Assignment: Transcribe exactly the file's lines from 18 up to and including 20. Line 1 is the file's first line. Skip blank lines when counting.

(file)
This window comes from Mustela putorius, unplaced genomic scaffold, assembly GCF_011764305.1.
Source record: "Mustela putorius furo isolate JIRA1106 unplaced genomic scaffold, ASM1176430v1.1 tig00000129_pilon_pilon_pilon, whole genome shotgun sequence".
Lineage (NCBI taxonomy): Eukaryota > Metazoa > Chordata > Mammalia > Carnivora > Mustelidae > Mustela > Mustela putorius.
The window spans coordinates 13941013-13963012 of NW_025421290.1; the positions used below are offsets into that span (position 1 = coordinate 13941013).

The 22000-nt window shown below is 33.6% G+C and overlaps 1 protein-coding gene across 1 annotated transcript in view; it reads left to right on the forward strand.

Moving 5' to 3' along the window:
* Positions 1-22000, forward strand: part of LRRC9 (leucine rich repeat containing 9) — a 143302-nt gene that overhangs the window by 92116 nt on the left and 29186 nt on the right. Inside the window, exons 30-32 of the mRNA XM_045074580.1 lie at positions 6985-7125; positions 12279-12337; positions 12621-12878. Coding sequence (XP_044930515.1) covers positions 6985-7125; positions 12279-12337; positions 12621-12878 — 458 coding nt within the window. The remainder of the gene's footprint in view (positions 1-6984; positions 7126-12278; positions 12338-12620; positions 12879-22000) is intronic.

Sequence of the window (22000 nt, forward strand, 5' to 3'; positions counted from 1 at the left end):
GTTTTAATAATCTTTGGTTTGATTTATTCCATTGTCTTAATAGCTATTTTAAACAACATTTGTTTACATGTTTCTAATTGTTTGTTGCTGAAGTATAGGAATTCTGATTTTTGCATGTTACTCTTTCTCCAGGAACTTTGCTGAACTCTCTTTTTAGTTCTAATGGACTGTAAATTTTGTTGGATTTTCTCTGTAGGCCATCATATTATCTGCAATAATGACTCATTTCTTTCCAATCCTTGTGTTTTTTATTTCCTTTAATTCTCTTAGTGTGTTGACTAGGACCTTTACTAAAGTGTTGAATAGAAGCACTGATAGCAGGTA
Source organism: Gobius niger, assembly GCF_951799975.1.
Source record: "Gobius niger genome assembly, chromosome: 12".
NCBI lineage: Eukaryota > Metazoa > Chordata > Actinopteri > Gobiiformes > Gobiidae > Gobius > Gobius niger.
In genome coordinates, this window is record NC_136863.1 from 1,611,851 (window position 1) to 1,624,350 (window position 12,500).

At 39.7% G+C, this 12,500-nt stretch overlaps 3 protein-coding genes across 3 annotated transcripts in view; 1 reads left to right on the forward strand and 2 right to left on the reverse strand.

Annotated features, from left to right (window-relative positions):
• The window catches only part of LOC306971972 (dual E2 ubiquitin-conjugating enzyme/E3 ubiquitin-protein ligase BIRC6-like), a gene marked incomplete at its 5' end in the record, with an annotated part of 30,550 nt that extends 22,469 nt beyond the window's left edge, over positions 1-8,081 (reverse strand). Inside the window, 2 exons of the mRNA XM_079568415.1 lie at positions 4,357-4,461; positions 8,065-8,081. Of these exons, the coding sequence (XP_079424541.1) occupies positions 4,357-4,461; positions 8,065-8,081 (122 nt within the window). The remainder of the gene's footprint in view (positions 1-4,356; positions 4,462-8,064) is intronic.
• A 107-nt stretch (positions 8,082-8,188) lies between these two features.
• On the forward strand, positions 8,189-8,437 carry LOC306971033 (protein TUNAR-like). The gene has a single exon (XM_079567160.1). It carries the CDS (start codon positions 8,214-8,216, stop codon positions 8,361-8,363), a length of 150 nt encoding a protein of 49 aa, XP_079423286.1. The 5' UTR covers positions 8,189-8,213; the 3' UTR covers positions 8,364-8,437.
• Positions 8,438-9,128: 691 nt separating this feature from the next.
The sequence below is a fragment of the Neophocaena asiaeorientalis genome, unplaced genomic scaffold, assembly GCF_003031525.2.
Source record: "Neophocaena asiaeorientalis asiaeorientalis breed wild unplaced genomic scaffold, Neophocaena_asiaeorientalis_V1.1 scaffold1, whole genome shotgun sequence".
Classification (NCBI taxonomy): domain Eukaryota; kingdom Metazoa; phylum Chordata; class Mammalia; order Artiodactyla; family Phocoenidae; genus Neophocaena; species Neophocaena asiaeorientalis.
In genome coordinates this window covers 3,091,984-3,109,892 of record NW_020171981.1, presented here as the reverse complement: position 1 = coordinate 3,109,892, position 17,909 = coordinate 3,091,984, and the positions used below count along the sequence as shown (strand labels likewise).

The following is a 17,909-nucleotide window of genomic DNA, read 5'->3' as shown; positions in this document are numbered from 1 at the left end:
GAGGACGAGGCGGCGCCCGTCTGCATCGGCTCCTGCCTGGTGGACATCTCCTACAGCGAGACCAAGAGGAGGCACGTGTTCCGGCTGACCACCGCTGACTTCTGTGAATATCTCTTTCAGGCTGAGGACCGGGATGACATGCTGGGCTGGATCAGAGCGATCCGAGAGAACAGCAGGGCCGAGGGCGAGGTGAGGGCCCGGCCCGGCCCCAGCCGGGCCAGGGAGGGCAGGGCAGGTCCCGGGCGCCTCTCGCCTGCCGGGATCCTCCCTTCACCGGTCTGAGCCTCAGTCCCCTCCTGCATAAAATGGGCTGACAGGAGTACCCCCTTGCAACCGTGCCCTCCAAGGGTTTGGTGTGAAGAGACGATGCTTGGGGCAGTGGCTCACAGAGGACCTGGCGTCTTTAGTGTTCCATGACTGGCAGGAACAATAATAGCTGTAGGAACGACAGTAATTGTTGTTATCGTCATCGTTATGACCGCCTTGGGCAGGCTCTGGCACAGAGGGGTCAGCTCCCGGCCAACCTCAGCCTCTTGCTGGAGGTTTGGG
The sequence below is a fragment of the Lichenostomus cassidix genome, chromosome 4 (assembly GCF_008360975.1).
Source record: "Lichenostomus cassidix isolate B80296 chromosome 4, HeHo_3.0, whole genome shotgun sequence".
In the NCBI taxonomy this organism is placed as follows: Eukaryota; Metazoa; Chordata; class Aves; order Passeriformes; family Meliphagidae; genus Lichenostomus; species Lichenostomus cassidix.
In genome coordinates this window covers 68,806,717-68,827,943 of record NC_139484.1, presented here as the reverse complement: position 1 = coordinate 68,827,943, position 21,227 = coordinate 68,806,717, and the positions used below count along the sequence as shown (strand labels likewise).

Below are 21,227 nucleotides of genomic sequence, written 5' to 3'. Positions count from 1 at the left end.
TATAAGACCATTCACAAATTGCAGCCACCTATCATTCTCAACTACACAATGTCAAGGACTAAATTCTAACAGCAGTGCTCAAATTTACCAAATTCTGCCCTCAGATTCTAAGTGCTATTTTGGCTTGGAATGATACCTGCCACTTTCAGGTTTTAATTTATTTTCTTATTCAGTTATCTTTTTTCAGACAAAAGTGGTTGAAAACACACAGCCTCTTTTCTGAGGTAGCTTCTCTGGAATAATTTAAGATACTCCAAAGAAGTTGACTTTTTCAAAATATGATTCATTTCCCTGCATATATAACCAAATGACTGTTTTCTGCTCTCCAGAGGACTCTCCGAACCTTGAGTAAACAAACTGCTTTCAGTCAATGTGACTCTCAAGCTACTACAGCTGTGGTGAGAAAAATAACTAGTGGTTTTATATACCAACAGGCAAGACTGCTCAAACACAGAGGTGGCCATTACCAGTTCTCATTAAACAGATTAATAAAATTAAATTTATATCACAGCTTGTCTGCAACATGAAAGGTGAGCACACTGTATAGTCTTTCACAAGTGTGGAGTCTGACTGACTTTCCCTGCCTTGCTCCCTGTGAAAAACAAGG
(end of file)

• On the forward strand, positions 8,189-8,437 carry LOC306971033 (protein TUNAR-like). The gene has a single exon (XM_079567160.1). It carries the CDS (start codon positions 8,214-8,216, stop codon positions 8,361-8,363), a length of 150 nt encoding a protein of 49 aa, XP_079423286.1. The 5' UTR covers positions 8,189-8,213; the 3' UTR covers positions 8,364-8,437.
• Positions 8,438-9,128: 691 nt separating this feature from the next.
The sequence below is a fragment of the Neophocaena asiaeorientalis genome, unplaced genomic scaffold, assembly GCF_003031525.2.